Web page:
Wednesday, September 12, 2012

Status of cross-border pilot program is questionable

A year after the US government finally allowed Mexican trucking companies to conduct long-haul operations into the US, the pilot program may be in jeopardy. So far, only six Mexican trucking companies, most with a single truck, have been approved to participate in the program thus far. As of July, Mexican trucks had made fewer than 100 long-haul trips into the US. This is unacceptable. NAFTA trade has been booming as more manufacturing relocates to Mexico. So it would make sense that many more Mexican trucking companies would be scrambling to take advantage of such growth. What’s the hold up?
The program has come under fire by union officials and large US trucking companies citing such concerns as the possibility of US job losses and the lack of safety and knowledge of Mexican trucking companies as reasons to abandon the program.

These concerns have been raised despite the fact that the NAFTA agreement allowed Mexican truck drivers to enter the US market back in 1995. Due to the lengthy delay in allowing Mexican truck drivers into the US, however, the Mexican government imposed high tariffs on certain US imports; some tariffs were over 20%. Many of these tariffs, were lifted last October when the first Mexican truck was allowed to cross into the US.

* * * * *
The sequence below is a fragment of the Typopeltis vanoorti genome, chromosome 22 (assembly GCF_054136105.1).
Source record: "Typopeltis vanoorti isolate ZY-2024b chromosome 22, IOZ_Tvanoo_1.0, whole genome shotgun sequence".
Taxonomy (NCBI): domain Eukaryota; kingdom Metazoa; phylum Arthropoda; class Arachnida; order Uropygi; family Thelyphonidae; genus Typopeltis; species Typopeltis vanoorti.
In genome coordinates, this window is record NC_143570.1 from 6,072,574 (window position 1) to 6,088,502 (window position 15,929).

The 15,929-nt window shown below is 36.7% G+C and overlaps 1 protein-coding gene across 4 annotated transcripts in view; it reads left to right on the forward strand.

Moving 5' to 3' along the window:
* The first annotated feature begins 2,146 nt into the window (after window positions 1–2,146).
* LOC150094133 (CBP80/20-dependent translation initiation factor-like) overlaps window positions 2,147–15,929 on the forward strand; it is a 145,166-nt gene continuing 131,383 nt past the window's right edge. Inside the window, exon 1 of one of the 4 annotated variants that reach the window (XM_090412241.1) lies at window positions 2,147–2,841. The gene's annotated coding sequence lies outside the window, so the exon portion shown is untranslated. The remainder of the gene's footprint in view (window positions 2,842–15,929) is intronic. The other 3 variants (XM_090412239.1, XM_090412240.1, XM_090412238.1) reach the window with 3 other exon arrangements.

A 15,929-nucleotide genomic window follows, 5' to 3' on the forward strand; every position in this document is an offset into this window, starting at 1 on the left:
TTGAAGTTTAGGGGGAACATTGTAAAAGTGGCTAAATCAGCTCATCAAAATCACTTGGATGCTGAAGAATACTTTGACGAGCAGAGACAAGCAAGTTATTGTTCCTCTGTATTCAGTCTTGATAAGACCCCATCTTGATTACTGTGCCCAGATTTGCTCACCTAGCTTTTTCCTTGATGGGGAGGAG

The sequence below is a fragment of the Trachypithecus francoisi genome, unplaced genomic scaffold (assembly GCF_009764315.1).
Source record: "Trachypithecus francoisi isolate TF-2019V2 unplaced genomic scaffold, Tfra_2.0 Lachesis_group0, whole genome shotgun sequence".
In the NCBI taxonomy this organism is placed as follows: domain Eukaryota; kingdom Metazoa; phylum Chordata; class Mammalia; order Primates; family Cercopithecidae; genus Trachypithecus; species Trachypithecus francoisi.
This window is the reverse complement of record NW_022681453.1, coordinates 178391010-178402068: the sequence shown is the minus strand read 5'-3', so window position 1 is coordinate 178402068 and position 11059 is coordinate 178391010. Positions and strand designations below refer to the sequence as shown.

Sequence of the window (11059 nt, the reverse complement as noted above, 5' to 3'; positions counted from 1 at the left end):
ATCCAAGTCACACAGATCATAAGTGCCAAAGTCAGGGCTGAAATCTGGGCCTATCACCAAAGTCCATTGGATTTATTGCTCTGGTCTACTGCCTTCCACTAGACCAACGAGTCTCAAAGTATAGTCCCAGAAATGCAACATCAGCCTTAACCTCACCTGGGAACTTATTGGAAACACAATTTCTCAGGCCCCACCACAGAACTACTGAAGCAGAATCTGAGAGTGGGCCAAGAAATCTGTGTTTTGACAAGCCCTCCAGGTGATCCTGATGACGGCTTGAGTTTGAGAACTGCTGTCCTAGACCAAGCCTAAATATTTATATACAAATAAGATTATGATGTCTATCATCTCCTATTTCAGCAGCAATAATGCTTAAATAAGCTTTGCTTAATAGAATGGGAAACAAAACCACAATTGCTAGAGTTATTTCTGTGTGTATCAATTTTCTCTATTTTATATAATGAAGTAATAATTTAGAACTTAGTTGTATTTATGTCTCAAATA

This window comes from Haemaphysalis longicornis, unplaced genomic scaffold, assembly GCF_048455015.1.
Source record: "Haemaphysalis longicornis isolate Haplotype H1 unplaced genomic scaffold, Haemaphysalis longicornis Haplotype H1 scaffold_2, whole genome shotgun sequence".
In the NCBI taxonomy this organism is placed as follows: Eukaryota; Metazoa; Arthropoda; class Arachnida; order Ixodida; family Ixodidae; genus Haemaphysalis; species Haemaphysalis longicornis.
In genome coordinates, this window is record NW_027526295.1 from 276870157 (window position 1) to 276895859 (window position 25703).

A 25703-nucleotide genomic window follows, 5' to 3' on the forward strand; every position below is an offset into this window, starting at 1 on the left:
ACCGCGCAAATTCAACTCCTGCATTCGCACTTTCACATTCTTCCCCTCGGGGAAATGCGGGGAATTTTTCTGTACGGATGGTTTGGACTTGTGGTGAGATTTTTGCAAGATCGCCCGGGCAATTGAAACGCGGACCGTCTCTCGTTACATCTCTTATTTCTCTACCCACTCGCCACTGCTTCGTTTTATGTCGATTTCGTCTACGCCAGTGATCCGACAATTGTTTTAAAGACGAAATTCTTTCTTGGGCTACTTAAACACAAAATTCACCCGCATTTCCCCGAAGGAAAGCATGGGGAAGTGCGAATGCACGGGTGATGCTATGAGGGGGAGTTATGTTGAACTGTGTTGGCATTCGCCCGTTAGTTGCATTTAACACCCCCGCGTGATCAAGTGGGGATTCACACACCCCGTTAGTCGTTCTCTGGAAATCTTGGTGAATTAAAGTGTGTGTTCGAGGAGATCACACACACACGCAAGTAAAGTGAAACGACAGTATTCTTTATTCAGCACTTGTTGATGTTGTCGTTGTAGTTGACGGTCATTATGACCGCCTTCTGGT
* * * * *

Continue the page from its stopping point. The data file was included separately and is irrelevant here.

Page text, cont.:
The current pilot program is now entering its second year with one more year to follow. Collecting and measuring the data of the program is impossible due to the low rate of participation. If the program fails, Mexico could reinstate high tariffs again.

An audit was conducted from October 2011 to May 2012 and among its findings were problems with the US Federal Motor Carrier Safety Administration (FMCSA) pre-assessments, especially in the area of testing drivers for English proficiency, which is required. The auditors observed three tests and in two of them the drivers were allowed to answer in Spanish. The Office of Inspector General (OIG) recommended that drivers be required to answer in English and that FMCSA test them on 22 traffic signs, rather than a random sampling of four. The agency agreed to make those changes.

Good news this week as a possible seventh Mexican trucking company may be allowed to participate. Public comments are open for ten days and then afterwards the comments will be assessed and the FMCSA will decide what action to take. Let’s hope those that are opposed to this will not stand in the way of free trade.